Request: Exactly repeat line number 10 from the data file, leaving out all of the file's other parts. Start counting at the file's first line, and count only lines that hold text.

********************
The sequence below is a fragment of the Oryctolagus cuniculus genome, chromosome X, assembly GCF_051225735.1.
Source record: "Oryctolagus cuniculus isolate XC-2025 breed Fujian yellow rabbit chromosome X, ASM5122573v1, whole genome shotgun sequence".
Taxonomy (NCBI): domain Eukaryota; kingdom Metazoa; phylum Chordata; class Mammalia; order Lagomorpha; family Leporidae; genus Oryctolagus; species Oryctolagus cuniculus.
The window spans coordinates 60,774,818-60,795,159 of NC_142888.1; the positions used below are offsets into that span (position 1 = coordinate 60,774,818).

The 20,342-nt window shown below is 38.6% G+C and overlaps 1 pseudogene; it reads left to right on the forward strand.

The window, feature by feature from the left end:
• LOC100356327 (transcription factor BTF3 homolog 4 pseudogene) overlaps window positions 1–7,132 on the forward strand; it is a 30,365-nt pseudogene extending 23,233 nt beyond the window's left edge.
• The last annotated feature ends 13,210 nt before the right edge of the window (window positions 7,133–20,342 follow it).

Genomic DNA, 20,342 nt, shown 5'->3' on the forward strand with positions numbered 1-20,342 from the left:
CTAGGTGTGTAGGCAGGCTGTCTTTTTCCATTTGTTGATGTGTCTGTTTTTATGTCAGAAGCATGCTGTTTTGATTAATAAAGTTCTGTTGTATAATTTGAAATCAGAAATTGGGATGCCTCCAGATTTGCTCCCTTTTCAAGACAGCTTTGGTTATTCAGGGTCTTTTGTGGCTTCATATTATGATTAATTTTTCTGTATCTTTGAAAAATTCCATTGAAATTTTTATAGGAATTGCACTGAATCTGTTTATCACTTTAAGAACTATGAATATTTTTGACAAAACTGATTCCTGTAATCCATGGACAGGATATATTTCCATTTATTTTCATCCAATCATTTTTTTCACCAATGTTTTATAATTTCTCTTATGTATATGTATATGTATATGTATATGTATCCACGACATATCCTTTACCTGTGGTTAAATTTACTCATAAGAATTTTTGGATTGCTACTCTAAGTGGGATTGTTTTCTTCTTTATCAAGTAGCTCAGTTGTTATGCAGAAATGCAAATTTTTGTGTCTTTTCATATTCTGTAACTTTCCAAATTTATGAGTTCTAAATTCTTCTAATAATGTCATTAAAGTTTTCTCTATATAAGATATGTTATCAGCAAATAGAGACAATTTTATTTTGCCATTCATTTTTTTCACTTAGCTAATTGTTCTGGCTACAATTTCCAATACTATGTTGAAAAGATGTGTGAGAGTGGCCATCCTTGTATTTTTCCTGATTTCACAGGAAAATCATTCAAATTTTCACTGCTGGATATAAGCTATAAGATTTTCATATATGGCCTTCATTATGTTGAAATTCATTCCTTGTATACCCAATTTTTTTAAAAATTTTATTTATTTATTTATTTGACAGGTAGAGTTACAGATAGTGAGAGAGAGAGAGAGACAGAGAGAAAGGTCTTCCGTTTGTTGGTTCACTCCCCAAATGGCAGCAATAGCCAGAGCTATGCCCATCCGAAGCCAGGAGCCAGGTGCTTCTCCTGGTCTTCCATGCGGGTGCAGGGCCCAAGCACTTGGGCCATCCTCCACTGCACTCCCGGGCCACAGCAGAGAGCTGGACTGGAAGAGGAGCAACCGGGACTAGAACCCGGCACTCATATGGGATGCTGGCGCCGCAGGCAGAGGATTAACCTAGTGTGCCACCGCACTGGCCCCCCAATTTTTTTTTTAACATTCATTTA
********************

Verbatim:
CTAGGTGTGTAGGCAGGCTGTCTTTTTCCATTTGTTGATGTGTCTGTTTTTATGTCAGAAGCATGCTGTTTTGATTAATAAAGTTCTGTTGTATAATTTGAAATCAGAAATTGGGATGCCTCCAGATTTGCTCCCTTTTCAAGACAGCTTTGGTTATTCAGGGTCTTTTGTGGCTTCATATTATGATTAATTTTTCTGTATCTTTGAAAAATTCCATTGAAATTTTTATAGGAATTGCACTGAATCTGTTTATCACTTTAAGAACTATGAATATTTTTGACAAAACTGATTCCTGTAATCCATGGACAGGATATATTTCCATTTATTTTCATCCAATCATTTTTTTCACCAATGTTTTATAATTTCTCTTATGTATATGTATATGTATATGTATATGTATCCACGACATATCCTTTACCTGTGGTTAAATTTACTCATAAGAATTTTTGGATTGCTACTCTAAGTGGGATTGTTTTCTTCTTTATCAAGTAGCTCAGTTGTTATGCAGAAATGCAAATTTTTGTGTCTTTTCATATTCTGTAACTTTCCAAATTTATGAGTTCTAAATTCTTCTAATAATGTCATTAAAGTTTTCTCTATATAAGATATGTTATCAGCAAATAGAGACAATTTTATTTTGCCATTCATTTTTTTCACTTAGCTAATTGTTCTGGCTACAATTTCCAATACTATGTTGAAAAGATGTGTGAGAGTGGCCATCCTTGTATTTTTCCTGATTTCACAGGAAAATCATTCAAATTTTCACTGCTGGATATAAGCTATAAGATTTTCATATATGGCCTTCATTATGTTGAAATTCATTCCTTGTATACCCAATTTTTTTAAAAATTTTATTTATTTATTTATTTGACAGGTAGAGTTACAGATAGTGAGAGAGAGAGAGAGACAGAGAGAAAGGTCTTCCGTTTGTTGGTTCACTCCCCAAATGGCAGCAATAGCCAGAGCTATGCCCATCCGAAGCCAGGAGCCAGGTGCTTCTCCTGGTCTTCCATGCGGGTGCAGGGCCCAAGCACTTGGGCCATCCTCCACTGCACTCCCGGGCCACAGCAGAGAGCTGGACTGGAAGAGGAGCAACCGGGACTAGAACCCGGCACTCATATGGGATGCTGGCGCCGCAGGCAGAGGATTAACCTAGTGTGCCACCGCACTGGCCCCCCAATTTTTTTTTTAACATTCATTTA